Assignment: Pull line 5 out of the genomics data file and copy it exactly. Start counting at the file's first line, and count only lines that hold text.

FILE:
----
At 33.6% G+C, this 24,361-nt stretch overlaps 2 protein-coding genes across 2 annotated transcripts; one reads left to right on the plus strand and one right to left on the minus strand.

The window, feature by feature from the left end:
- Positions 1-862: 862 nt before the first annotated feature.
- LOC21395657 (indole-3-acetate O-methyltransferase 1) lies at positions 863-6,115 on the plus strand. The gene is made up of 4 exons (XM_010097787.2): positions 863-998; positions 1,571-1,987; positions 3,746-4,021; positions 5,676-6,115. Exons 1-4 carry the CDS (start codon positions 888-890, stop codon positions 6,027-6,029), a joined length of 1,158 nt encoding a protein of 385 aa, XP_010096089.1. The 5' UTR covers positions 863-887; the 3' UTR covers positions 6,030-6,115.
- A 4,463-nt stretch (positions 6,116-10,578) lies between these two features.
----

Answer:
- A 4,463-nt stretch (positions 6,116-10,578) lies between these two features.